Tuesday, October 2, 2007

Frankenstein Created Woman

Sign # 53 That You’re Jogging Too Much: Both knees crackle like you just added milk to them when you take your socks off to shower. Not good. It’s good, then, that this film was quality enough to take my mind off how my quest for a trim belly is slowly ensuring that I’ll have none of my original leg joints when I’m forty.

I’ve always enjoyed Hammer Studios’ take on Frankenstein, as they gave him a more gentle edge and had him and the monster slowly becoming friends together over a series of years. It’s an interesting twist on the whole story. This one, late in the series, dispenses with the monster altogether, in favor of having the doctor taking up shop in a small ignorant town with another doctor and an assistant, experimenting on a new bid to cheat death by capturing the soul shortly after the end of life before it can move on. This comes in handy when his assistant is falsely accused of murder and is executed, with the assistant’s girlfriend, witnessing his death by guillotine, throwing herself in the river as a result. This proves invaluable to the good doctor, who now has a soul available for capture in his wrongly executed assistant, as well as having a fresh body to place it in, in his girlfriend (why he couldn’t have put the soul back in its original body is unclear, but as Frankenstein has gotten in a spot of trouble here and there in the past for just such things, I’ll leave him to his own judgment on such matters). Sure enough, the experiment has its problems, as the newly-revived girl, possessed by the spirit of their assistant, now takes his revenge on the three punk rich kids who had actually committed the murder and got him wrongfully convicted.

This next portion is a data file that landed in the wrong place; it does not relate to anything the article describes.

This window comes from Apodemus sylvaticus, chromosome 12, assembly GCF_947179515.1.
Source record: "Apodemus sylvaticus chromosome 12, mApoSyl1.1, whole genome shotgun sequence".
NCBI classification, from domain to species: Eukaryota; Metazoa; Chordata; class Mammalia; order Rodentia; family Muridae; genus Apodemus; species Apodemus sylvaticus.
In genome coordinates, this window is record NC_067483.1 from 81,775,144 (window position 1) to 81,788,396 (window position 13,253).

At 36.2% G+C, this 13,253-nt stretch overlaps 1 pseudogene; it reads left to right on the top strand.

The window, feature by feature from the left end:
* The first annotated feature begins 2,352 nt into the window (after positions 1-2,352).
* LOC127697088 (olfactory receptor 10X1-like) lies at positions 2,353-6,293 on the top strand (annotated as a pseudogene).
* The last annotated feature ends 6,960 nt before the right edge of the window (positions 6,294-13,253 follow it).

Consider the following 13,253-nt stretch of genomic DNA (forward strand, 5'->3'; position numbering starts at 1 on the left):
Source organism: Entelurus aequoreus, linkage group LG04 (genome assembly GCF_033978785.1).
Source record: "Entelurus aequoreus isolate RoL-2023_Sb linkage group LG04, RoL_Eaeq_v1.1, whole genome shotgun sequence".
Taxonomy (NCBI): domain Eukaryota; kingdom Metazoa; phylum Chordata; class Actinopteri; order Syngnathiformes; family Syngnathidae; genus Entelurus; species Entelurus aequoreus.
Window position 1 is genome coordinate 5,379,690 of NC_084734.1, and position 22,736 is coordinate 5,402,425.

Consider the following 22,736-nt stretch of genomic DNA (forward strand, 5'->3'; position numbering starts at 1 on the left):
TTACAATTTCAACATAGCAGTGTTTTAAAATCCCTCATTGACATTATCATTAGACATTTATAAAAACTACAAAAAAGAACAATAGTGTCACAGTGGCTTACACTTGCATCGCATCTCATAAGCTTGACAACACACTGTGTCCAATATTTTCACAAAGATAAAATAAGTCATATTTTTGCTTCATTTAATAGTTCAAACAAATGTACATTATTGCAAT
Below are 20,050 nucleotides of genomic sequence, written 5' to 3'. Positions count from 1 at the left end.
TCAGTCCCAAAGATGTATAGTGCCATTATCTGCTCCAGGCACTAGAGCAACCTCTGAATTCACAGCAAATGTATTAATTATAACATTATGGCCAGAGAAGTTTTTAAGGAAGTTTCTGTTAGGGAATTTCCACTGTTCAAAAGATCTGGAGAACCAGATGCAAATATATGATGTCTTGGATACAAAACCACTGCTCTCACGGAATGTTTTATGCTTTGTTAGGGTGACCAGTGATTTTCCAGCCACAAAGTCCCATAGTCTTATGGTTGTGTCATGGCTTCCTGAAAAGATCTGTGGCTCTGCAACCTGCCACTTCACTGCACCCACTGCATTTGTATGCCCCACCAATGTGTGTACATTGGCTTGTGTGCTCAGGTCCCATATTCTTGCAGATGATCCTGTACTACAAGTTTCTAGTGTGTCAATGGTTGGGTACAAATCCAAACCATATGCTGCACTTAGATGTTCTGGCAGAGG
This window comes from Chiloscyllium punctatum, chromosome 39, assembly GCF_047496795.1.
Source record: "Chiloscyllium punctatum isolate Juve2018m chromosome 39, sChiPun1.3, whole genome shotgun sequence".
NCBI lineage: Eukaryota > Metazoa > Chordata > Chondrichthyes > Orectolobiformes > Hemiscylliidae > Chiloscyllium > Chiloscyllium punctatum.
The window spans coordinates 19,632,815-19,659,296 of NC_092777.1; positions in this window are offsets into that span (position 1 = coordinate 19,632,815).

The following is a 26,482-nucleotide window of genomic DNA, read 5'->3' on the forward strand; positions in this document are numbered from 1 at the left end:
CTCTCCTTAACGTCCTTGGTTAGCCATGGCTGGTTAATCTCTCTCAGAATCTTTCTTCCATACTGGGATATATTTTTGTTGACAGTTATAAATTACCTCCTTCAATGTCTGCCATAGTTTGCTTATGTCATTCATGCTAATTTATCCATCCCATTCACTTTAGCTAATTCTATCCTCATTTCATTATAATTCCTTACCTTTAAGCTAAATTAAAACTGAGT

It’s the acting that really elevates this to one of the top tier Hammer Frankenstein movies. Peter Cushing had already had a good deal of experience with the character; here he is so manically obsessed with his work that he’s still reading up on it while on the witness stand. The three punk rich kids are all suitably loathsome as well, with their obnoxious laughter sneering at the stupid commoners they are surrounded by, and their delicious fear when they realize what’s now going to happen to them as a result of their wicked misdeeds.

This isn’t a great film, but as I was only expecting an adequate movie and nothing more (it came as the first feature in a two-pack of Hammer films along with The Legend of the 7 Golden Vampires, making it the best double bill I’ve gotten from them since The Devil Rides Out/Rasputin the Mad Monk), it certainly exceeded my expectations. It’s got everything you could ask for from a film like this – quality acting, a good visual flair (something Hammer films were always known for), and an appropriate amount of ghoulishness from the unsavory proceedings going on. It’s well worth checking out, particularly given that it comes with an equally good second feature.

Rating: *** ½

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